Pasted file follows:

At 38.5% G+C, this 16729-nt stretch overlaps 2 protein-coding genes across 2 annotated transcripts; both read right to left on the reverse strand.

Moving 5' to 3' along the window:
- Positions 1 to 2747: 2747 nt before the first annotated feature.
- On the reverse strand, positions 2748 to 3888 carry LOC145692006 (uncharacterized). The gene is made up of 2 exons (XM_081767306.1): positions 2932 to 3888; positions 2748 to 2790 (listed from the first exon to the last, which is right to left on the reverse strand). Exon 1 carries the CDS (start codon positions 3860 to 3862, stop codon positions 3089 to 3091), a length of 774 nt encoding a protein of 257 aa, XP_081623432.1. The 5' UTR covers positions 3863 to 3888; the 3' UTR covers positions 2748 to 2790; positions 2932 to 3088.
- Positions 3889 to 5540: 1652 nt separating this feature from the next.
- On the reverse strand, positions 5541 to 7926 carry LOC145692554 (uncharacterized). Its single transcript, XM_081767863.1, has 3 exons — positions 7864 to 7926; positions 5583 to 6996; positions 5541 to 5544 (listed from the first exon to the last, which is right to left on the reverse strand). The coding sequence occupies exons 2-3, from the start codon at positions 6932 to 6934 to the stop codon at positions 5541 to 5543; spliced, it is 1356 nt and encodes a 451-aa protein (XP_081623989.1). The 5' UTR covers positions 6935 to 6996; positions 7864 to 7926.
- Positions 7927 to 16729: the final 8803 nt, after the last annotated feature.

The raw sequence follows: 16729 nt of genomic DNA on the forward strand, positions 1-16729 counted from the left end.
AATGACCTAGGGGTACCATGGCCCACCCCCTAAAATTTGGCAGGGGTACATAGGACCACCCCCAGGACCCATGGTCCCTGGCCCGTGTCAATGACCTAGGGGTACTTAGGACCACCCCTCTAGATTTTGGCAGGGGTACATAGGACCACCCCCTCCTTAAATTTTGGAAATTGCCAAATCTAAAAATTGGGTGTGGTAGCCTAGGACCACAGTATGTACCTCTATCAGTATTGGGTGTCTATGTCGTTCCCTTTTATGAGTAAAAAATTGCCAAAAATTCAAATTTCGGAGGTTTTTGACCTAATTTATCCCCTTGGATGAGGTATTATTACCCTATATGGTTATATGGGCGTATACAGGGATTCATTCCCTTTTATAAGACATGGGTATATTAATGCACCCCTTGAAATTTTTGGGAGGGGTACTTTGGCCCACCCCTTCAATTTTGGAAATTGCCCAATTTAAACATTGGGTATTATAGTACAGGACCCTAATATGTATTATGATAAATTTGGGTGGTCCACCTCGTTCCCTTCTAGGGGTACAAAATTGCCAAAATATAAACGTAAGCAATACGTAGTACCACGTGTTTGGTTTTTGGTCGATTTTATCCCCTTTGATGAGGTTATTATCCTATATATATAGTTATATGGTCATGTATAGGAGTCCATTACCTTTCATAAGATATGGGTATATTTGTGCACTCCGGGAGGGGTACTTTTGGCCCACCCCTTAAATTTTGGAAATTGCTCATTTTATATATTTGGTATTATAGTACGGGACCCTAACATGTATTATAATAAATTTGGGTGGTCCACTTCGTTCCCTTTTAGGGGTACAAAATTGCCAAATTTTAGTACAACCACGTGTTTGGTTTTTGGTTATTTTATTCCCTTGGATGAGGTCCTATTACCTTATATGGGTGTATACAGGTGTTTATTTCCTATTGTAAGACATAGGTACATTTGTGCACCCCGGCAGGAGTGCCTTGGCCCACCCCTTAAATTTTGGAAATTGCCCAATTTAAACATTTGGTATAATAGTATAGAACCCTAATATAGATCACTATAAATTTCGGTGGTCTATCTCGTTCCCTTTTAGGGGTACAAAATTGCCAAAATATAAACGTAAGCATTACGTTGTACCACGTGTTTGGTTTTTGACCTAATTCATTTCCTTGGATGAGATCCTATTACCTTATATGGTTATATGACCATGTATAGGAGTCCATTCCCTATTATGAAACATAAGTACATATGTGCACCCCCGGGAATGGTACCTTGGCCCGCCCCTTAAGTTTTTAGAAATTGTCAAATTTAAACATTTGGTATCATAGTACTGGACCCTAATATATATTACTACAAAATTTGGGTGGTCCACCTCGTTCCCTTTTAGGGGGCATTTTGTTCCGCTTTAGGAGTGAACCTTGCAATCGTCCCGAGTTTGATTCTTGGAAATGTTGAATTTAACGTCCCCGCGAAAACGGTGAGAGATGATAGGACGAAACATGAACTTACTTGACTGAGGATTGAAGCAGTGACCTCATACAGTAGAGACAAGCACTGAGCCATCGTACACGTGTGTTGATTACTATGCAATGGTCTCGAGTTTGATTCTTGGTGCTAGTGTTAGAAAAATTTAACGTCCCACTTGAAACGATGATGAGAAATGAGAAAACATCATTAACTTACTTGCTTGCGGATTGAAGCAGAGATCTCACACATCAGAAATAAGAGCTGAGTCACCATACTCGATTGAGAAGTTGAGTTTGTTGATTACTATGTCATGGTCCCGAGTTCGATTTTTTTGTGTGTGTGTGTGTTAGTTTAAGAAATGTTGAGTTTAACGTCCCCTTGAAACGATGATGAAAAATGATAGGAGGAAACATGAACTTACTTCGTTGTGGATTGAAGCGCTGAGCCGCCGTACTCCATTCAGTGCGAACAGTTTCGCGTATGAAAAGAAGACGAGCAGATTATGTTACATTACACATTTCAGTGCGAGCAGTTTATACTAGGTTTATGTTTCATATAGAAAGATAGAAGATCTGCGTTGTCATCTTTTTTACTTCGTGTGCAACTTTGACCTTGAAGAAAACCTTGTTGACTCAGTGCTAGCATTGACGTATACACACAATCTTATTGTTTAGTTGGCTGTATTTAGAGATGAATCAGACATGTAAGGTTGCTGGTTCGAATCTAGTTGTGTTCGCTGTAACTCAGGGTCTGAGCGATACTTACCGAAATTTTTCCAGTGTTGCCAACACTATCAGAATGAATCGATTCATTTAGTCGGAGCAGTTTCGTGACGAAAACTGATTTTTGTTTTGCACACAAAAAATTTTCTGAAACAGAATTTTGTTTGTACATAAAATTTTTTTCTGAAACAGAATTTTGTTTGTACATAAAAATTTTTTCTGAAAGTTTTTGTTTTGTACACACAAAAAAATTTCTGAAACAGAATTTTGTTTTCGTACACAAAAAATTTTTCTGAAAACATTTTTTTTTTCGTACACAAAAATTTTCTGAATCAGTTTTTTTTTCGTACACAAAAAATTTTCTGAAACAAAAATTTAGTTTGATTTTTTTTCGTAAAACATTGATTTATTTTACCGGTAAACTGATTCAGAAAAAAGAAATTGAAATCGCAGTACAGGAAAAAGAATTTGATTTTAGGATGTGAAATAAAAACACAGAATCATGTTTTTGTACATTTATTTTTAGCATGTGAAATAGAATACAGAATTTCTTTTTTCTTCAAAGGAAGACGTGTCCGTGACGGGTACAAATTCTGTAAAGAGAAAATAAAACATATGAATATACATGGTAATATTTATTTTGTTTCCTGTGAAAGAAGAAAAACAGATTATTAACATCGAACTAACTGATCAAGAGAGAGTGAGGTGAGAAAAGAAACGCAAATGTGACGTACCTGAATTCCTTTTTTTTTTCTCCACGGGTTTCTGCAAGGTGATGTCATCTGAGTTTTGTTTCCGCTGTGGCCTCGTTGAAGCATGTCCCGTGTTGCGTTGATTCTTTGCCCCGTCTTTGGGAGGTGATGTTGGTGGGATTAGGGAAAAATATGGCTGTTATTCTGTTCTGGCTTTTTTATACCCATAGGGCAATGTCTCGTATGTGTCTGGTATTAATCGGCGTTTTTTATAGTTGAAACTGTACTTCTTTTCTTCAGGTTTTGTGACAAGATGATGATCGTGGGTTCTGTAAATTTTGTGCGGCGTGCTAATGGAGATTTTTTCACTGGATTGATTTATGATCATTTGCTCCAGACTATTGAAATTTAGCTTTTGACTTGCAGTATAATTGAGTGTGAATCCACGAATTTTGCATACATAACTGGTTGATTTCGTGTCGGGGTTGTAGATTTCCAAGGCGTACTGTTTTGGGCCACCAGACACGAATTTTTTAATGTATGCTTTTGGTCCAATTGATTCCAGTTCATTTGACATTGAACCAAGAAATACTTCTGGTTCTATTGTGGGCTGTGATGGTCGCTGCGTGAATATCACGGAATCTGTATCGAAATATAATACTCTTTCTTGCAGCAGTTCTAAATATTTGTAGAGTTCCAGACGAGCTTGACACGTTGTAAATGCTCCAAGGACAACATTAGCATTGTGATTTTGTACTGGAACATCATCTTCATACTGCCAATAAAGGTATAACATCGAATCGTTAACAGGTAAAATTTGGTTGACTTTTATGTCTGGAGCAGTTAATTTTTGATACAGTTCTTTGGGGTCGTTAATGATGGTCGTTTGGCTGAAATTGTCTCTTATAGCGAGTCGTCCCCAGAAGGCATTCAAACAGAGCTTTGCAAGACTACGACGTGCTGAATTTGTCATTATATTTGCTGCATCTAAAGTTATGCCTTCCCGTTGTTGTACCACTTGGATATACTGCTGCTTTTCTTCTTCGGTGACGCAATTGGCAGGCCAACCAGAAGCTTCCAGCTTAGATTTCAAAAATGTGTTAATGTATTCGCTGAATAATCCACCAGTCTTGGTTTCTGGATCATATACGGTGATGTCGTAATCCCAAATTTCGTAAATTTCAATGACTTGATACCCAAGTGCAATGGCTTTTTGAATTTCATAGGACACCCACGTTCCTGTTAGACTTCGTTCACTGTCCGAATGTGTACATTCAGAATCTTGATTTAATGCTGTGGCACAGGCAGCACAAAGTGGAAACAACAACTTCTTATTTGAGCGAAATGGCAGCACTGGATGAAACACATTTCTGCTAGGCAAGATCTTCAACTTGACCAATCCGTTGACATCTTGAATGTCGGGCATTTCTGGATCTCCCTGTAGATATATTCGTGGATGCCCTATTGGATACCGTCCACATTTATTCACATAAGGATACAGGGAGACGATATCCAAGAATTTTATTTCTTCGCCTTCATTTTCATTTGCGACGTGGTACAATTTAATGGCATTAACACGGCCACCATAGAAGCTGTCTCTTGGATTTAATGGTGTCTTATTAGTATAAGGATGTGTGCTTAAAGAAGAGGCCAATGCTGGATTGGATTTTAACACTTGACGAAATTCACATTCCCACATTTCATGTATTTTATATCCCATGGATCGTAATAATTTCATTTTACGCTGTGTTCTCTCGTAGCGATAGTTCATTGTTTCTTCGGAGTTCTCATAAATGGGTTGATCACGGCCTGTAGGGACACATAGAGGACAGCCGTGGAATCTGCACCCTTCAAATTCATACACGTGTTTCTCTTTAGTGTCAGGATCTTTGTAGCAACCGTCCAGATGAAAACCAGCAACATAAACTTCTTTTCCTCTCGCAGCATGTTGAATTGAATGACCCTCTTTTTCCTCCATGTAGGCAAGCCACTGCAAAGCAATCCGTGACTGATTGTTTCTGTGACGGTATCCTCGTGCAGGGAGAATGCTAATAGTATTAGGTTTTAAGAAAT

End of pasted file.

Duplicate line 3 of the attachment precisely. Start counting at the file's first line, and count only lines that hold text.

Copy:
- Positions 1 to 2747: 2747 nt before the first annotated feature.